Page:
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December 7, 2022

Good morning.

If day one of Fortune Brainstorm A.I. made clear that A.I. technology is advancing at a prodigious pace, day two brought recognition that business adoption is not. Sanjeev Vohra of Accenture—Fortune’s lead partner on the A.I. event—discussed his company’s study of 1,600 large companies, which found that more than half of them were still at the “experimental” stage when it comes to A.I. Only 12% were what he described as “A.I. achievers” who have “not only foundational capabilities…but are also looking from the business lens at how to exploit and leverage A.I. for generating business value.”

Joining Vohra onstage was Javier Polit, chief information and digital officer at Mondelez, the global snack company, which Polit said has “a strong commitment and investment into being an ‘A.I. achiever.’” I asked both Vohra and Polit to give their best advice for other companies trying to unlock the transformational power of this new technology. Their responses:

“The first thing is alignment on a data strategy, which is linked to the business goals. Many companies don’t have that…And the second is to invest in cultural change and talent change on the business side.”

“It’s really about training the edges of the business, and formal training to make sure they understand how to use the insights. It’s a massive training challenge.”

“The third thing is to invest in infrastructure…the code, the knowledge of artificial intelligence, the understanding of the innovation, the quality of the talent.”

“Making sure that you have the right data and technical capability…and understanding if I don’t have the capability, I have to bring in someone from the outside.”

“And fourth, responsible A.I., which I should not miss, because the business leaders have to trust A.I. for what it does and trust the outcomes…So having a transparent and fair system is extremely critical.”

Closing out the conference was Greylock partner and Silicon Valley legend Reid Hoffman, who had this to say about where A.I. was headed:

“As much as this year’s been interesting, it’s just literally that the door is beginning to open. And what we’re going to see over the next couple of years is going to be one of those transformational moments in technology. Think iPhone, think Mosaic browser. It’s going to be a super big moment.”

Hoffman also said that the discourse around A.I. as a replacement for humans was missing the bigger point:

“Let’s have people realize that everything that you do as a profession is going to have an [A.I.] copilot. So there’s this Microsoft product for engineers, or whether or not you’re a journalist, whether you’re an investor, an academic, a lawyer, a doctor, there’s going to be a copilot within maximum five years, maybe two.”

More news below.

Alan Murray





Adpocalypse soon

Meta’s share price plunged nearly 7% after the Journal reported a bombshell decision about online advertising; ad rivals Alphabet and Amazon also dipped. EU privacy regulators yesterday said they’d made a decision in a major case regarding people’s ability to use Facebook and Instagram without their data being used for ad-targeting. That decision will reportedly force Meta to let users opt out of personalized advertising, which may hit the company’s revenues hard. The Irish privacy regulator will announce a resolution of the case, based on the decision, next month. Wall Street Journal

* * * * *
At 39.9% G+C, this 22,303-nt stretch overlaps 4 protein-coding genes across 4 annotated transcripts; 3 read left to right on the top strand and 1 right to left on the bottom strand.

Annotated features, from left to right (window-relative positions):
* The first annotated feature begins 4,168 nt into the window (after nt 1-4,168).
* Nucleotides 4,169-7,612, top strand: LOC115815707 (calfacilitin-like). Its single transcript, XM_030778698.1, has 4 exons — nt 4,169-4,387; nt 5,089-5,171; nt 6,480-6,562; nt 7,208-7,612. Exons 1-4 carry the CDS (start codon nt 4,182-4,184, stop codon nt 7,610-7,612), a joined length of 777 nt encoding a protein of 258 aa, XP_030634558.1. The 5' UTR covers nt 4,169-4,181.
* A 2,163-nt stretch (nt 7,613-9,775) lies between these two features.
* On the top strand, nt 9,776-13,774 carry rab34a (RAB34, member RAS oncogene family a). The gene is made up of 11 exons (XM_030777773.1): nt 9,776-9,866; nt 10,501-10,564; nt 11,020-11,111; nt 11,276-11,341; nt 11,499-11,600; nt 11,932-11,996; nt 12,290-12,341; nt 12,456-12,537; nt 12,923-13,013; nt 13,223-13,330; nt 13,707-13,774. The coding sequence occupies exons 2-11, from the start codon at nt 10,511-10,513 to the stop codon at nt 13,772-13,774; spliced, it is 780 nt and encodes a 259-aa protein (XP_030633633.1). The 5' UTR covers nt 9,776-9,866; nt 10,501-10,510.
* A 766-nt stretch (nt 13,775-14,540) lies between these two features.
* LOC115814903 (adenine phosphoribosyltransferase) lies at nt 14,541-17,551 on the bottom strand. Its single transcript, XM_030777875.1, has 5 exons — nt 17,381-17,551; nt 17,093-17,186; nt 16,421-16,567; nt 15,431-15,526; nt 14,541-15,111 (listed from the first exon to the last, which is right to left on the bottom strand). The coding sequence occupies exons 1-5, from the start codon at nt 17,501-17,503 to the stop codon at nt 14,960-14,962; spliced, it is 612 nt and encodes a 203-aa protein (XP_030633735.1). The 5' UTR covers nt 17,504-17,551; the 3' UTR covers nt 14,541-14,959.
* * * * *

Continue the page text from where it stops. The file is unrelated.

Privacy to surveillance

Eric Léandri, who cofounded the privacy-first, publicly funded French search engine Qwant, is now in the cyber-surveillance business. According to a Politico exposé, Léandri’s company Altrnativ has been selling its investigative services to big French brands and at least offering them to authoritarian governments. Some of Altrnativ’s methods reportedly may breach EU privacy laws. Léandri: “I continue to defend privacy very strongly. That does not stop me from being willing to compete with Palantir.” Politico

ESG ‘hypocrisy’

The British activist investor Bluebell Capital Partners wants BlackRock founder Larry Fink to quit as CEO because of BlackRock’s flip-flopping on thermal coal investment, and its alleged failure to meet Fink’s sustainability commitments. From Bluebell’s open letter to Fink: “The contradictions and apparent hypocrisy of BlackRock’s actions have…politicized the ESG debate…The reputational damage of being dragged into this politically charged debate, in our view, is very significant because it calls into question the independency of BlackRock as an asset manager.” Financial Times



China’s relaxed COVID restrictions suggest it will reopen sooner than expected—but ‘millions of daily new cases’ will likely disrupt its economic recovery, by Nicholas Gordon

GameStop just became the latest tech company to lay off workers—and it’s cut down on its crypto team, by Alena Botros

The tech slowdown has started to bite in Europe: Less cash, dwarfed fundraising, and fewer unicorns, by Sophie Mellor

Meta bans staff from discussing ‘very disruptive’ topics including abortion, gun rights, and vaccines in new ‘community engagement expectations,’ by Kylie Robison

Jury convicts Donald Trump’s company of tax fraud, by Associated Press

This edition of CEO Daily was edited by David Meyer. 

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